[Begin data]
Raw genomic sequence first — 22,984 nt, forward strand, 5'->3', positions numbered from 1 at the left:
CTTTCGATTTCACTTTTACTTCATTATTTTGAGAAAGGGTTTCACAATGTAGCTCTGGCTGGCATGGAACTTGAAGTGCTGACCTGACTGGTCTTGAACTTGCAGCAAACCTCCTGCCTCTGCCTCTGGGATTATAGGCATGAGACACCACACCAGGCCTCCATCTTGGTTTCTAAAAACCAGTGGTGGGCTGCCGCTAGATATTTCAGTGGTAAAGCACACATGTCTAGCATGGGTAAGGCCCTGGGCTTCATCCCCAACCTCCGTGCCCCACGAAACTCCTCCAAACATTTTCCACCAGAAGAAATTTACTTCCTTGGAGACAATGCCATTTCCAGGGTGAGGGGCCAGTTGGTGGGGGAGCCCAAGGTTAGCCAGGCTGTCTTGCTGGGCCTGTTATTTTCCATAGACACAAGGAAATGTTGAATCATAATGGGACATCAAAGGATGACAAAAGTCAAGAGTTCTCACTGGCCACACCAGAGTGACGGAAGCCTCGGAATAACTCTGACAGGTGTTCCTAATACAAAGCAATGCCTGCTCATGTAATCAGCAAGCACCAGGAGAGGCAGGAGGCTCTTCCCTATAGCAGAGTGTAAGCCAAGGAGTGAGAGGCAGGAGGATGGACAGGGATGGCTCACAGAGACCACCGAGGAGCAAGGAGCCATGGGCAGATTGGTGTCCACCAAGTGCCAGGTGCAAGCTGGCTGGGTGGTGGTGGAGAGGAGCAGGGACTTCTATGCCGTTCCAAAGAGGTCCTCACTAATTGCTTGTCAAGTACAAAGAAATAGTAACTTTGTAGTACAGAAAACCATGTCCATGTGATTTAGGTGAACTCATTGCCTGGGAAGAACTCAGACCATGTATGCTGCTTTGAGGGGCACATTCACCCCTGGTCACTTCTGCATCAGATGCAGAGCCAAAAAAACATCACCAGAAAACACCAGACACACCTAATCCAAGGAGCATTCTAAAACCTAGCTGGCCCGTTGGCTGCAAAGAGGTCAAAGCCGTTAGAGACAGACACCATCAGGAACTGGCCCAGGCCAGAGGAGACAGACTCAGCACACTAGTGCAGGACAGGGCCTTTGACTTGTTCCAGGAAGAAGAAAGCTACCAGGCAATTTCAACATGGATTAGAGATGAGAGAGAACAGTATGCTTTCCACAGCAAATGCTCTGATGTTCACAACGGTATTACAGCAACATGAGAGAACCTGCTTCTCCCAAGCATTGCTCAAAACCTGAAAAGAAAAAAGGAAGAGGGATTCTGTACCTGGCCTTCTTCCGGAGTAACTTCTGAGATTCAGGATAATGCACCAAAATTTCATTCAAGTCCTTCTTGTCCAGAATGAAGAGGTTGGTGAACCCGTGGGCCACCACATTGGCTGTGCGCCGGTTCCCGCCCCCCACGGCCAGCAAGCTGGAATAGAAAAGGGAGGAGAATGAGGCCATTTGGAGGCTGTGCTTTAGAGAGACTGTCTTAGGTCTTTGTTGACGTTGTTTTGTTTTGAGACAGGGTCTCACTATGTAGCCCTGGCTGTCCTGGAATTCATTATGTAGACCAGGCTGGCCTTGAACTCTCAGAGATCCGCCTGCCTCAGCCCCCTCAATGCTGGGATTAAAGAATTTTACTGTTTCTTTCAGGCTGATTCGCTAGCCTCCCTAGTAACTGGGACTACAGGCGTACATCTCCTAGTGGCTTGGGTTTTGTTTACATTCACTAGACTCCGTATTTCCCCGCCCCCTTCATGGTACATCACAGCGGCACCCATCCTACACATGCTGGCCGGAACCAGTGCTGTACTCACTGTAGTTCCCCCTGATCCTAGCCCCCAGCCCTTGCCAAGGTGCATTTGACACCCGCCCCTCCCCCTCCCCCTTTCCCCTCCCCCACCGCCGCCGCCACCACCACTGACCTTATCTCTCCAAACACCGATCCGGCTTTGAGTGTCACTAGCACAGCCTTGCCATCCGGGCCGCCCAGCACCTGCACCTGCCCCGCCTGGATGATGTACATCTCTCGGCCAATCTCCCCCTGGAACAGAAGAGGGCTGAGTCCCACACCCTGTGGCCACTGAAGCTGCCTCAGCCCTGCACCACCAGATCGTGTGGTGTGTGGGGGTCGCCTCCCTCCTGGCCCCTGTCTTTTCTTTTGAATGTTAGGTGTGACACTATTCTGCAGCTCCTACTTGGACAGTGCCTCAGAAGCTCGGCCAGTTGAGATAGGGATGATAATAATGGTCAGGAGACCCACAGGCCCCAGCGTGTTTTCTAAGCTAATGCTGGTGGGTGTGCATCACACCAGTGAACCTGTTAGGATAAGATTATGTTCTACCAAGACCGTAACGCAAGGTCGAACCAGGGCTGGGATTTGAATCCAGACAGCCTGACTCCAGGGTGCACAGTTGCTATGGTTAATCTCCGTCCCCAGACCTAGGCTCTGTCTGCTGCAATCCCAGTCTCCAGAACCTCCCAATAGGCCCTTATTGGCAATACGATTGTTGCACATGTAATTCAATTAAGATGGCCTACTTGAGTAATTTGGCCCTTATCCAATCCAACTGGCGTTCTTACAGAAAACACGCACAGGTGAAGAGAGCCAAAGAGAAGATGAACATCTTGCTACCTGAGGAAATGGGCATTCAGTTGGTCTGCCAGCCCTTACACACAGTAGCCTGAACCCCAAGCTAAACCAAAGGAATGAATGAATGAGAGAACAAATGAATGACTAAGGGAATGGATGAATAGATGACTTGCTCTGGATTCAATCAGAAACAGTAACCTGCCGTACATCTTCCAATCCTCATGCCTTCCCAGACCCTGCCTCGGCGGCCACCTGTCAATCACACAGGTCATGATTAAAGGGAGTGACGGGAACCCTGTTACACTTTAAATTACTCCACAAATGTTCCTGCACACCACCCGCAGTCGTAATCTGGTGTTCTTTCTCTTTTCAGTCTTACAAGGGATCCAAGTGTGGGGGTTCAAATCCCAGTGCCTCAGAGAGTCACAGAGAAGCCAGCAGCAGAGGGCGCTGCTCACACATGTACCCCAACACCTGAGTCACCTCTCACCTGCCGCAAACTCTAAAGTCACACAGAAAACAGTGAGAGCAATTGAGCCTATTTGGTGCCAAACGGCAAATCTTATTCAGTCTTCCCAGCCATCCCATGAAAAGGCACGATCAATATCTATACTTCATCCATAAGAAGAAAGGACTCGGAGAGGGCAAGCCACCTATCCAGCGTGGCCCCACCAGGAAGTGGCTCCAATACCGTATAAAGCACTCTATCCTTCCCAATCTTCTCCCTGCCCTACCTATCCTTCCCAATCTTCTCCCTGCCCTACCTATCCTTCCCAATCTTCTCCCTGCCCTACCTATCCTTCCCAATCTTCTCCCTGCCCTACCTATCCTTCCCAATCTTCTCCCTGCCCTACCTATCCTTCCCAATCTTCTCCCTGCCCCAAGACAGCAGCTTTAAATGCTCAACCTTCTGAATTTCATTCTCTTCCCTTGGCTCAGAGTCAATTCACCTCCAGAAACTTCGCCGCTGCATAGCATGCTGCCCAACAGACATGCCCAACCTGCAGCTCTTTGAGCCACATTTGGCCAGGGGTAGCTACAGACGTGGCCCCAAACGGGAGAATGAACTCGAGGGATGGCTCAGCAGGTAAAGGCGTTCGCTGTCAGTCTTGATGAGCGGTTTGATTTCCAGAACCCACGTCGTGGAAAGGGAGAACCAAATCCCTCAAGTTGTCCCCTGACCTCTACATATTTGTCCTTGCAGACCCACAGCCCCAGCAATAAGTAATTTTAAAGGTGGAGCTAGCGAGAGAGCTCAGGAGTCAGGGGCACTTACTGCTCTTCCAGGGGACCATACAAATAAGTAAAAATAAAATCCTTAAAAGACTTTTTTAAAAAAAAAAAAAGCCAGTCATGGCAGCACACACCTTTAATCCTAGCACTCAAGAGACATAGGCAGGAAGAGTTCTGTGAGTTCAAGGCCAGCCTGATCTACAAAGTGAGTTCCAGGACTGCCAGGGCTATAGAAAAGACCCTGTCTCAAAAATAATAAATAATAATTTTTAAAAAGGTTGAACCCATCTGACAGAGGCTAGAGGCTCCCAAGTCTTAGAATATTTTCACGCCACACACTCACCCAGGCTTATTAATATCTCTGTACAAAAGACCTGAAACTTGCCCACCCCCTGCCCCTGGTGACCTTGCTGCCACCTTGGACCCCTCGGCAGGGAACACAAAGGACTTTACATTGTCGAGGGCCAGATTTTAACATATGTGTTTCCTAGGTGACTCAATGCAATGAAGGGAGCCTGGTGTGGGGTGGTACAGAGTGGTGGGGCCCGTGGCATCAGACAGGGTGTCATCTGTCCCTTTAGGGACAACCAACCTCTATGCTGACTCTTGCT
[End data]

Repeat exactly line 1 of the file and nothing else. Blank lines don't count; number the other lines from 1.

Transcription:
Raw genomic sequence first — 22,984 nt, forward strand, 5'->3', positions numbered from 1 at the left: